Don’t worry about what your Indians readers might think – just write from the heart. As Indians, we are all aware of both India’s wonderful-ness as well as its…er, not so wonderful-ness. I do feel really bad for your children being badgered like that with people taking photos of them. Although it does make me think about the irony of Indians taking photos of westerners and westerners feeling wierd. I mean, don’t western tourists always take photos of random Indians, especially women, in their colorful saris and ghagaras? It’s hugely invasive on both sides. I wish I could excuse it all as just fascination with people who look different but in my value system, there is absolutely NO excuse for harrassing small children. Your son did a wonderful thing by trying to protect his sisters. He’s a great kid!

  20. Nancy permalink
    April 6, 2009 10:38 am

    Keep speaking from your heart. It’s your blog. And you go out of your way to be real and still respectful. Good for you for venturing out with the kids.

  21. April 6, 2009 9:14 am

    Vivek – welcome to you too! I do not fault Rit for the comments – I would defend America too – I am glad that Indians are proud of their country – you all should be – it is an amazing place – I just think a reread of this post might be helpful for him/her. I had no idea this post would bring out so many new commenters – see, there are upsides to everything! We are having a great stay here! Thank you!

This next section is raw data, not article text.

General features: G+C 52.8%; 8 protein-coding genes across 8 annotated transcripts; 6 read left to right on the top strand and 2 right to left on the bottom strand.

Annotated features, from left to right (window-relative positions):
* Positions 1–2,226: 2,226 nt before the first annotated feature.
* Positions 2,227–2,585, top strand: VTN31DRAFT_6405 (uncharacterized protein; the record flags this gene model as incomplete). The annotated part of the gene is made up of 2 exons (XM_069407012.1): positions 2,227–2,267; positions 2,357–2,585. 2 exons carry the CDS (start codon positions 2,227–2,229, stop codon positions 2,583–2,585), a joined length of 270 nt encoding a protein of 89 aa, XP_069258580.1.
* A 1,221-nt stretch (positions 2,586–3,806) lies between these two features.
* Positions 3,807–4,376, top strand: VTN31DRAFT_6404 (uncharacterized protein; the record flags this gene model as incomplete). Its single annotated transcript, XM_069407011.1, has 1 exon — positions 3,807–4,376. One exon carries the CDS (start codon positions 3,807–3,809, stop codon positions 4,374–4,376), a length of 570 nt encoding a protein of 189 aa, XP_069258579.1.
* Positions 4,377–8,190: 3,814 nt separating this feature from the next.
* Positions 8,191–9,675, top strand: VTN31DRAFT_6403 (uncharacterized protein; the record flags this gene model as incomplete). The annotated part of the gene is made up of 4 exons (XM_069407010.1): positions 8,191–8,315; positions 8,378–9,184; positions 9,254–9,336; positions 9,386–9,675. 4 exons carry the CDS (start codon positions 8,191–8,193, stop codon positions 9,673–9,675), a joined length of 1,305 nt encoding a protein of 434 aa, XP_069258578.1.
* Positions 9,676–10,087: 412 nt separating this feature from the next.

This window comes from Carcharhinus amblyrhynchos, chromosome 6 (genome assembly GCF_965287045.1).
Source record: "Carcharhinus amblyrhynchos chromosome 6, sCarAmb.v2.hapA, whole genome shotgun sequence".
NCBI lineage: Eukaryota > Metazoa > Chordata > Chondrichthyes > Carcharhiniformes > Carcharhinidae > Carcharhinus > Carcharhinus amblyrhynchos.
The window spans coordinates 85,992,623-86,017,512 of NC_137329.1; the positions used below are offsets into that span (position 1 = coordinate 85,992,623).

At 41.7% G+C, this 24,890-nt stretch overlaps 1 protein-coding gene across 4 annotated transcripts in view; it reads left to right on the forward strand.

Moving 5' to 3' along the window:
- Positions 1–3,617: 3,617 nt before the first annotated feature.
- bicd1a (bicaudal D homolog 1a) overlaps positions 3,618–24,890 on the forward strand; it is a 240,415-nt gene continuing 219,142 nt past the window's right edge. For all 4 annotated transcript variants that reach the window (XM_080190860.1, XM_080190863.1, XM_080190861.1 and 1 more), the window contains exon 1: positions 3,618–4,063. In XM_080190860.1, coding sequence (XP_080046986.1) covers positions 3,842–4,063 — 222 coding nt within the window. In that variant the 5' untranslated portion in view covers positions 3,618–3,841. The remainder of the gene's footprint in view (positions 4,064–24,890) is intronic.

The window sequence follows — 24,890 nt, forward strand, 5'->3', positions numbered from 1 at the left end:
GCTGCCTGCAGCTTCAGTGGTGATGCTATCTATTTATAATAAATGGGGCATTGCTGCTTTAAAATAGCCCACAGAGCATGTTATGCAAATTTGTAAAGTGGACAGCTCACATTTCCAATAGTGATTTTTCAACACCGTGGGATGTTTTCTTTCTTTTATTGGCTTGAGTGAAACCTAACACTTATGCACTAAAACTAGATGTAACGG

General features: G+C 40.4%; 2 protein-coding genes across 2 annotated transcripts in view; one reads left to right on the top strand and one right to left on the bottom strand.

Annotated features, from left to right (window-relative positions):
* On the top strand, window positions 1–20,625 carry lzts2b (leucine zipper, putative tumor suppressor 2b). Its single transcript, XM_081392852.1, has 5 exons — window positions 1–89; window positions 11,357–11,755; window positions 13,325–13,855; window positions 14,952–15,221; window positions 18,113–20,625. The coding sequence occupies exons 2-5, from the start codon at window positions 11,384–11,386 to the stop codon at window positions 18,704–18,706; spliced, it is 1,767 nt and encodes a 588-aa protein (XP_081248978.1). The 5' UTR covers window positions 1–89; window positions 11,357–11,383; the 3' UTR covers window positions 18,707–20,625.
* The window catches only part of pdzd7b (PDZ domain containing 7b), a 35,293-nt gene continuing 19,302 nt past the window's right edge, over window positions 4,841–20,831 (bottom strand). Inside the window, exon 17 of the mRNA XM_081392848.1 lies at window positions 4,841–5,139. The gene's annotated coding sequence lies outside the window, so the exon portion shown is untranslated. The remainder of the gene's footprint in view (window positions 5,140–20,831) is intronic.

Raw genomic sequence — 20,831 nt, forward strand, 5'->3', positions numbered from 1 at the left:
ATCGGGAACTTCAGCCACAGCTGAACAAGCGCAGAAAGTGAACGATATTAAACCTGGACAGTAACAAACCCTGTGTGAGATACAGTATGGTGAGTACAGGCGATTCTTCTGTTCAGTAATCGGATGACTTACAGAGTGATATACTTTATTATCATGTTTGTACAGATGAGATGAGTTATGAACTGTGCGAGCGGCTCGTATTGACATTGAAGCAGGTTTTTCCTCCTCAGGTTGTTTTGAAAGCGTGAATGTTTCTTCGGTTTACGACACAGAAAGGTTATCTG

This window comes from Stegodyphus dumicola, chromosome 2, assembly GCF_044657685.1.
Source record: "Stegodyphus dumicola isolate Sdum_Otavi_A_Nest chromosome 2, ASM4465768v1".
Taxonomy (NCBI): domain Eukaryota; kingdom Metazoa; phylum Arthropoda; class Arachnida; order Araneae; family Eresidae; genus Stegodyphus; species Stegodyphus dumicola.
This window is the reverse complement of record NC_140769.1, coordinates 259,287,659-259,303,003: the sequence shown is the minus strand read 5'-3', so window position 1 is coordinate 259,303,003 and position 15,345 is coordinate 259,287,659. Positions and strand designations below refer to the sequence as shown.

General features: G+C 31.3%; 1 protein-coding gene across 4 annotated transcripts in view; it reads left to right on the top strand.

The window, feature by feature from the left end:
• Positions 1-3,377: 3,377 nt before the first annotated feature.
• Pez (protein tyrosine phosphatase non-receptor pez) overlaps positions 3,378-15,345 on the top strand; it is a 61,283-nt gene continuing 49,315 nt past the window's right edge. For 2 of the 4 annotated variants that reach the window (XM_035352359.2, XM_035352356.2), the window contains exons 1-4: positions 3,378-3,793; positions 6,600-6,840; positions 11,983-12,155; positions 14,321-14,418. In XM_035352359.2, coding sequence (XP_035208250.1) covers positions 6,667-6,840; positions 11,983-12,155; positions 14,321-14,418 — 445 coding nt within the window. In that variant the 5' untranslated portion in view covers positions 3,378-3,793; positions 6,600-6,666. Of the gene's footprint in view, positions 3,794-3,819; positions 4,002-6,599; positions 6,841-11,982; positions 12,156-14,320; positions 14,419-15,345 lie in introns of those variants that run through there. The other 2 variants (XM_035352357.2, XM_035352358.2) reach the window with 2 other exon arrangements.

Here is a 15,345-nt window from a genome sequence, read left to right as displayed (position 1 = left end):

Settlers – Thanks – I agree – some of this could have easily happened in the U.S. – just probably not all of it together for us – this was the first time that Flower was affected by the stares – it felt heavier at the zoo. But I am serious, we will go back – I want to see the hippos. We do not at all have a sour taste in our mouth – we just have some lessons learned. 😎

  22. April 6, 2009 9:02 am

    A very good post, areason2write.

    Hey, leave alone you, if I, an Indian, would have been in that place where the 2 men were slapping the other guy, even I would have been afraid. And having three little kids with you, I can understand what you must have felt at that time. I see no insult to India ir Indians in your post. But I guess such incidents happen everywhere. Its just that you don’t witness them all the time.

    And seriously, I think what the Bear did for his sisters was phenominal. I would be really crossed if someone took pictures of my family without my/their consent. Especially my children. You never know where they may end up.

    I do hope that this incident does not leave a sour taste in your mouth. As you do know (and write about), India does have a lot of good to offer (along with the bad).

  23. Vivek permalink
    April 6, 2009 4:49 am

    @Rit….Get over it man, why do u get so defensive, its kinda like so funny when over boisterous Indian ppl try to defend the ‘aan, baan & shaan’ of their motherland ( a.k.a ‘Bharat Mata’) when each of us knows that we could write a million word essay on India and its problems and how to deal with them. Its just a matter of individual experiences, I’m sure u’ll have a whole bunch of ur own experiences too of a foreign land (at least I have mine) Its obvious there are cultural and social differences that she(the author)is trying to get comfortable with. As such, things which seem pretty normal to us may seem somewhat awkward and strange to her.